Three Questions: the Kings’ Singers

Ahead of their concert in the new Marlowe Theatre which will bring this year’s Sounds New Festival to a close, I put three questions to Jonathan Howard, bass with the group, who describes himself as ‘’twenty-five, six-foot five, brown hair, likes travelling and sushi, dislikes peanut butter,’’ about why the group is so excited about coming to Canterbury…

Tell us about your ensemble

kingssingersThe King’s Singers have been around for over 44 years. There are just six of us – two counter-tenors, a tenor, a baritone and a bass – and we perform almost exclusively a cappella: that’s right, no accompaniment, just the six of us on stage, and almost always with no amplification. Over the course of the 130 concerts in our 2011/2012 season, we’ve been all over the world, in venues including the Sydney Opera House, Carnegie Hall, the Berlin Philharmonie and the Beijing National Concert Hall. Our repertoire is incredibly diverse – the group performs Renaissance polyphony and pop songs in equal measure – and contemporary music takes a prominent place in lots of our programmes. It’s an honour to perform at the Sounds New Contemporary Music Festival in Canterbury next month, and to be able to share what we believe are some of the most exciting contemporary pieces in our repertoire.

What excites you about contemporary music?

Contemporary music is so exciting to us for a number of reasons. For a start, it often makes us question our established beliefs about music: as is so often the case in contemporary music, the harmonies and rhythms used are so out of sync with Western musical conventions, that we really have to think about what the piece is trying to say, and how it is trying to respond to its musical antecedents. Then there’s the fact that many of the contemporary pieces that we sing were commissioned by the group for the group. It means that the voice parts in each piece tend to fit the voice parts within The King’s Singers brilliantly, and the pieces themselves have really been designed to suit our ensemble. Finally, there’s the fact that contemporary music is often pretty tricky – it’s great for us to have music that we really have to sink our teeth into.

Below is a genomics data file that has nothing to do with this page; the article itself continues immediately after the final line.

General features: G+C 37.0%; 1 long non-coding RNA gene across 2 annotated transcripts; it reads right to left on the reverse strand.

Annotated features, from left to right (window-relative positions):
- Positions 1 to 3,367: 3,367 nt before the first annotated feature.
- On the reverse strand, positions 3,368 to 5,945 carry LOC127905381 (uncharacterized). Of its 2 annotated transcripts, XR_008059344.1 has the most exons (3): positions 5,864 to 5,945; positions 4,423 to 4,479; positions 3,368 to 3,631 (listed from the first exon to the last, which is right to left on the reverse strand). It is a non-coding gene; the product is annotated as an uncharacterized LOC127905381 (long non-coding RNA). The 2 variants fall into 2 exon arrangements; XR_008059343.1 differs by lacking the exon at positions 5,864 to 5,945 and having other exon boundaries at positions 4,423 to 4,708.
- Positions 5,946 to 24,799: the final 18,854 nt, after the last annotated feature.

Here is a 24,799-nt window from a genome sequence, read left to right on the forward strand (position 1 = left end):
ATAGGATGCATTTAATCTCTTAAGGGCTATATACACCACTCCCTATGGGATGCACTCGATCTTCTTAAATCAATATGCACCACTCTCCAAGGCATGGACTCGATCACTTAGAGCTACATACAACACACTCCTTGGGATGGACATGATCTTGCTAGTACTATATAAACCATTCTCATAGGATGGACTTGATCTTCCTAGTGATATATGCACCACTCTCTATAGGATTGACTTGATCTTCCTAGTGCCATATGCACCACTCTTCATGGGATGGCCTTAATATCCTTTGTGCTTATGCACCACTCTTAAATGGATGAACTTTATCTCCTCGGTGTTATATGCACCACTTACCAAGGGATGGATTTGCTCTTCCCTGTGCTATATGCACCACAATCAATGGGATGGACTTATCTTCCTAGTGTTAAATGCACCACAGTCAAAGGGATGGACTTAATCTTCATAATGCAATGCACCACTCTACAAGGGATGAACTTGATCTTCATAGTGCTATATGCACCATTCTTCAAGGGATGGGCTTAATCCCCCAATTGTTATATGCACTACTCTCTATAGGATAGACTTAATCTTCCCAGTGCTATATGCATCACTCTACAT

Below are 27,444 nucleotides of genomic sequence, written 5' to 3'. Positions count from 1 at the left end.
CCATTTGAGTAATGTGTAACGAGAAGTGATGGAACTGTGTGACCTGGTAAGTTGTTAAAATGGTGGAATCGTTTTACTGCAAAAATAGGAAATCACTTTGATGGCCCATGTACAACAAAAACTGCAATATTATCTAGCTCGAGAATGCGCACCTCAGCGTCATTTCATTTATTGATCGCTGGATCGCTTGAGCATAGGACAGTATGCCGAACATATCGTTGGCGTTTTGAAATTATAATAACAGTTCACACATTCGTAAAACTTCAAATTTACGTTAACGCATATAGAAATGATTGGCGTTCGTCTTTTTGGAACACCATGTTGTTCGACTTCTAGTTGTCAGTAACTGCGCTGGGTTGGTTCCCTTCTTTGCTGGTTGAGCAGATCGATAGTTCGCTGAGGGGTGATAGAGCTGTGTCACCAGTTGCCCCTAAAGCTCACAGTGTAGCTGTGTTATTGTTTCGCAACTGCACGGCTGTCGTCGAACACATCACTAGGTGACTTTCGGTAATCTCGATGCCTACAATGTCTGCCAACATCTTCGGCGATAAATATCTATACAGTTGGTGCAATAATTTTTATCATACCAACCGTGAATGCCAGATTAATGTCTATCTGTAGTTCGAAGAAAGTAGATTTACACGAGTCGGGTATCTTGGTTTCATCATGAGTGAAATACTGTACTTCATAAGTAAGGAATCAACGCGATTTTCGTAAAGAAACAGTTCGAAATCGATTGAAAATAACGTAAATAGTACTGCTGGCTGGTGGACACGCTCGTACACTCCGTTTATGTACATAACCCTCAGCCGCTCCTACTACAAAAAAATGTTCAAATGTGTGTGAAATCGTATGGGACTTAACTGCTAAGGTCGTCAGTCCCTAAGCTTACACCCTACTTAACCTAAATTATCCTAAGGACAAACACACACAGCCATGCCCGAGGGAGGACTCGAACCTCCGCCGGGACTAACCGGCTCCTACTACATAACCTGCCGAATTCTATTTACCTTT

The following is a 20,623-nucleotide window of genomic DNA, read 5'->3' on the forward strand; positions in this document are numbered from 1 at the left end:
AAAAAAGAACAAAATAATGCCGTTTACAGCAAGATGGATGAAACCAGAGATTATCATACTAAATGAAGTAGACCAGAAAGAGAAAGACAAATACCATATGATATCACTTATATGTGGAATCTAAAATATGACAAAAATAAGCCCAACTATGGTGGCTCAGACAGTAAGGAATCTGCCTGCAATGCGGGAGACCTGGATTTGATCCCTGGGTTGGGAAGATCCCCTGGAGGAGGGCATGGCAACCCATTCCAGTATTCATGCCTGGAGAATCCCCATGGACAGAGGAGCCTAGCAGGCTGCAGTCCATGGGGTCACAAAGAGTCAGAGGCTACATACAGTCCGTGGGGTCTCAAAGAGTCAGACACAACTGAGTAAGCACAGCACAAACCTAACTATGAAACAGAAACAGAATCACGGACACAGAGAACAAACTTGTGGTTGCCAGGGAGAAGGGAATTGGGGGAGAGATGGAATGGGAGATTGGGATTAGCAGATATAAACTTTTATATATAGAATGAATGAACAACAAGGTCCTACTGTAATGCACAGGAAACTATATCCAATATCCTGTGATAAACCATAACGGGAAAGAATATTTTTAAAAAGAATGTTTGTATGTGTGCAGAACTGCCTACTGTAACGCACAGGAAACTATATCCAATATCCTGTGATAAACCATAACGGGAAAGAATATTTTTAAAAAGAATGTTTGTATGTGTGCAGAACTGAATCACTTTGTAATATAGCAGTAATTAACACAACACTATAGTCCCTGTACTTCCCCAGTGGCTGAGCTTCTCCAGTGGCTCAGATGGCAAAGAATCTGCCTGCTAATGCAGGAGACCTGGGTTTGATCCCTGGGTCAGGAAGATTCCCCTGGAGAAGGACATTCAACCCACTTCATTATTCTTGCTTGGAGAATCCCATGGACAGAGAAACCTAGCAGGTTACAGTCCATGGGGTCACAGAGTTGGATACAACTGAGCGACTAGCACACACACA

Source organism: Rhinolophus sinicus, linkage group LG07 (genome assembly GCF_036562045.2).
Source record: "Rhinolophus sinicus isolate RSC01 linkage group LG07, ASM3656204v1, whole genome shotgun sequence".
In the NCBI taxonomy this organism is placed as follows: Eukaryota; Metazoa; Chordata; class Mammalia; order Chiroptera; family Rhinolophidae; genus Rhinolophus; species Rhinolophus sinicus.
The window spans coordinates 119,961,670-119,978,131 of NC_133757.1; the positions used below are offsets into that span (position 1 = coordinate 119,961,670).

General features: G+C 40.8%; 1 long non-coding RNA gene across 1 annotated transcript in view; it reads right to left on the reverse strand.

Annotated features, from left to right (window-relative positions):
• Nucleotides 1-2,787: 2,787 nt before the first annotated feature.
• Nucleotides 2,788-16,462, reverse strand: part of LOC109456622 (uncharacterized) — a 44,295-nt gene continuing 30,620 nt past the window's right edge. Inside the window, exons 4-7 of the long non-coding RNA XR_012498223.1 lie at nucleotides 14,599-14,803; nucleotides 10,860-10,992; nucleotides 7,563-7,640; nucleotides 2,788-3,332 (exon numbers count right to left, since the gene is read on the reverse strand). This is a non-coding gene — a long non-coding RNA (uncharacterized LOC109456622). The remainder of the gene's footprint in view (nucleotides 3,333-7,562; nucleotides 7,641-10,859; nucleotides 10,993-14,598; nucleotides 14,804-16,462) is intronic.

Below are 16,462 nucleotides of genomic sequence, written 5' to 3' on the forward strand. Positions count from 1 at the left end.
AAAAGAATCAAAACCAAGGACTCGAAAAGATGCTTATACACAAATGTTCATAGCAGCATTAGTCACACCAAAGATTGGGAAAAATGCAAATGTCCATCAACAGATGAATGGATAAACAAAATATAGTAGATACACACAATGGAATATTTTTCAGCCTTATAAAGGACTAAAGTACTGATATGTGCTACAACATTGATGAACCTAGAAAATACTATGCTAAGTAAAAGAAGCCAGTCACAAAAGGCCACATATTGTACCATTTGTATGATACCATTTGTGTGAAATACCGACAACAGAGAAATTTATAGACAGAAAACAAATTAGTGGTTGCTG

What can we look forward to in your concert for Sounds New next month ?

Well, it’s a programme composed almost entirely of pieces that were commissioned for The King’s Singers, by some of the great composers of the 20th century: Peter Maxwell Davies, John McCabe, Paul Patterson and former tenor in The King’s Singers, Bob Chilcott. (We admit that Britten’s ‘Choral Dances’ from Gloriana were not written for us….) And, following a first half of pieces that have been in our repertoire for a number of years, we’d like to present a piece that’s new to us this year, to celebrate the Diamond Jubilee of HRH Queen Elizabeth II. A Rough Guide to the Royal Succession by Paul Drayton is a witty enumeration of the kings and queens of England, warts and all, right through from the seventh century to the present day, and it’s an absolute delight to perform. We hope you enjoy it, as well as the rest of the concert, as much as we do, and we look forward to seeing you all in Canterbury on May 15th. We might even throw in a few contemporary pop songs, to make sure we’re really sticking to the theme….”

To whet your appetite, here’s the group in John McCabe’s evocative and purple-hued Scenes in America Deserta, which is part of the all-British programme for their Sounds New concert.

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